Holika Dahan 2020: Know The Date, Significance, Importance, Puja Tithi And Muharat of Celebrating Choti Holi

Holi, the festival of colours, is almost here and people across the country have already begun with the celebrations. A day prior to Holi, Holika Dahan is celebrated that symbolises the win of good over the evil. On this day, a bonfire is lit with people singing and dancing around the fire. People also perform parikrama of fire. This year, Holika Dahan will be celebrated on March 9.

Significance and Importance:

Holika Dahan, also known as Chhoti Holi, marks the death of Holika and the victory of Prahlad who walked out of fire unhurt without a scratch. According to the legend, Holika had a boon that protected her from getting burnt. In order to kill Prahlad, she sat with him on her lap in a bonfire but to everyone’s astonishment, she got burnt alive and Prahlad emerged unhurt. Holi, like every other festival, celebrates the triumph of good over evil. Therefore, Hindus celebrate Holika Dahan to commemorate the festival.

The festivities begin on the night before the main Holi with Holika Dahan where people gather to perform religious rituals and to also burn the effigy of Holika, the sister of the demon king Hiranyakashipu, as a sign of the victory of good over evil. The first day is often referred to as Chhoti Holi and the next morning is celebrated as Rangwali Holi where all gather and play with colours.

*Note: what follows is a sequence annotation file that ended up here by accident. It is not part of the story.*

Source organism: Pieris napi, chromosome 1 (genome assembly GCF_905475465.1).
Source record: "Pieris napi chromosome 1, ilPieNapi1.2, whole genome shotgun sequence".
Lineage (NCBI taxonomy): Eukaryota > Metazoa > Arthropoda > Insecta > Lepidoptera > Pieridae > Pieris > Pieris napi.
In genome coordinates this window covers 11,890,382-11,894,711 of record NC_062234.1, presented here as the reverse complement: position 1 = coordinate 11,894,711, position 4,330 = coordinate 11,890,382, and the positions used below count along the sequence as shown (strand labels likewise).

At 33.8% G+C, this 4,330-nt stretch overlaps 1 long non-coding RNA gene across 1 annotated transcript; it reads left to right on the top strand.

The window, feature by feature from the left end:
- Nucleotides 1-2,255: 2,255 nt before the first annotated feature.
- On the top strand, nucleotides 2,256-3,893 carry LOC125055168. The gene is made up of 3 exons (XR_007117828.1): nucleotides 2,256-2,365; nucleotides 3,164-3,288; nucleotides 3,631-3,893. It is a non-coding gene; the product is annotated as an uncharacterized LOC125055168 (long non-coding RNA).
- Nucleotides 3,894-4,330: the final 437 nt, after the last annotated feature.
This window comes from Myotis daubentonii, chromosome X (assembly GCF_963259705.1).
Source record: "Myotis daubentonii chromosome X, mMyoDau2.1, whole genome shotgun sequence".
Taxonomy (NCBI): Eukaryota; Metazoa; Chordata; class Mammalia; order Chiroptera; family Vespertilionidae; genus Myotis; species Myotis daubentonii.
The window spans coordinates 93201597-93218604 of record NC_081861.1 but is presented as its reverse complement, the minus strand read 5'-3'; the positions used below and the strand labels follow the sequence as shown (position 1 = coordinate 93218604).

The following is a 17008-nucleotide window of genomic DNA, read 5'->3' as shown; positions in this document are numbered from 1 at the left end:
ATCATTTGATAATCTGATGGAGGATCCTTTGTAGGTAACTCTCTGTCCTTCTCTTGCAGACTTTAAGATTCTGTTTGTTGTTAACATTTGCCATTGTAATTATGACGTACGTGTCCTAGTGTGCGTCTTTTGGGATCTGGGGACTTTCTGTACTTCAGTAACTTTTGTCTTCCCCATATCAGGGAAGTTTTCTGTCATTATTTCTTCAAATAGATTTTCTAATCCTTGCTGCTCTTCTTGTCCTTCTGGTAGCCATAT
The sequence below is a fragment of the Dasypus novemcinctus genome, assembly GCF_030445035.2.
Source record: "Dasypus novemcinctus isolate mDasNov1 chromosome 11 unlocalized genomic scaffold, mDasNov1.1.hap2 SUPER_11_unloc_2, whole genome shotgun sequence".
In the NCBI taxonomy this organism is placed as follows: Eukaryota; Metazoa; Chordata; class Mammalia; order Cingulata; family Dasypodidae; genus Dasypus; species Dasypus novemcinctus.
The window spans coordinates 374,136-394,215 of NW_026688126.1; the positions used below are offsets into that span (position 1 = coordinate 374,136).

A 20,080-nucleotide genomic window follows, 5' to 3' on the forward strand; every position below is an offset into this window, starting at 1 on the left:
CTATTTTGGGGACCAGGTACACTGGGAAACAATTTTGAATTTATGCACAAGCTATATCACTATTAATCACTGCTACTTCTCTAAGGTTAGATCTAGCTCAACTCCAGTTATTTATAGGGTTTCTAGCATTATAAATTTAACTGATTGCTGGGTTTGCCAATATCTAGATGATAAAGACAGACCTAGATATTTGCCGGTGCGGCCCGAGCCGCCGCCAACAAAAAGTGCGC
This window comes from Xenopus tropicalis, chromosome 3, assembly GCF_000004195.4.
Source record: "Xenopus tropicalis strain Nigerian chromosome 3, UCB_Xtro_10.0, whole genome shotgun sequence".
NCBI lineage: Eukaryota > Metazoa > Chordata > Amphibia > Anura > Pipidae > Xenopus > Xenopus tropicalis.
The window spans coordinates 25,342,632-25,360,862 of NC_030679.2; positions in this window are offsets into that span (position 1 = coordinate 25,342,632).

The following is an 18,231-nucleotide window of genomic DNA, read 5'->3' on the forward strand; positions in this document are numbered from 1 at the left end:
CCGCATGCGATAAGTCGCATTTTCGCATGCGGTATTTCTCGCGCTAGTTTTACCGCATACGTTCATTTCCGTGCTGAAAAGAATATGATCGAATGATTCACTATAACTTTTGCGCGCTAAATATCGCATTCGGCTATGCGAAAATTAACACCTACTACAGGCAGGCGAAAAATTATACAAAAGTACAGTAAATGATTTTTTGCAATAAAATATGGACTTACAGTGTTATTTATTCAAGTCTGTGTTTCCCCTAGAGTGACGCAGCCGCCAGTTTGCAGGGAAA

Holika Dahan Muharat:

According to Hindu mythology, Holika Dahan must be performed at a specific time on the Purnima Tithi only after the Sunset. However, the exact time for Holika Dahan varies from state to state across India.

Holika Dahan begins: 9 March 2020 at 03:03 am

Holika Dahan Ends: 9 March 2020 at 11:17 pm

Holika Dahan Muharat: Begins at 06:26 pm and Ends at 8:52 pm

There are a number of legends associated with Holi with one attributed to Vishnu and another to Krishna. Most places that are associated with Lord Krishna celebrate Holi with great pomp. These regions, known as Braj, include Mathura, Vrindavan and Barsana. The Lathimar Holi in Barsana is famous for its unique ritual of women hitting men with sticks while they shield themselves.

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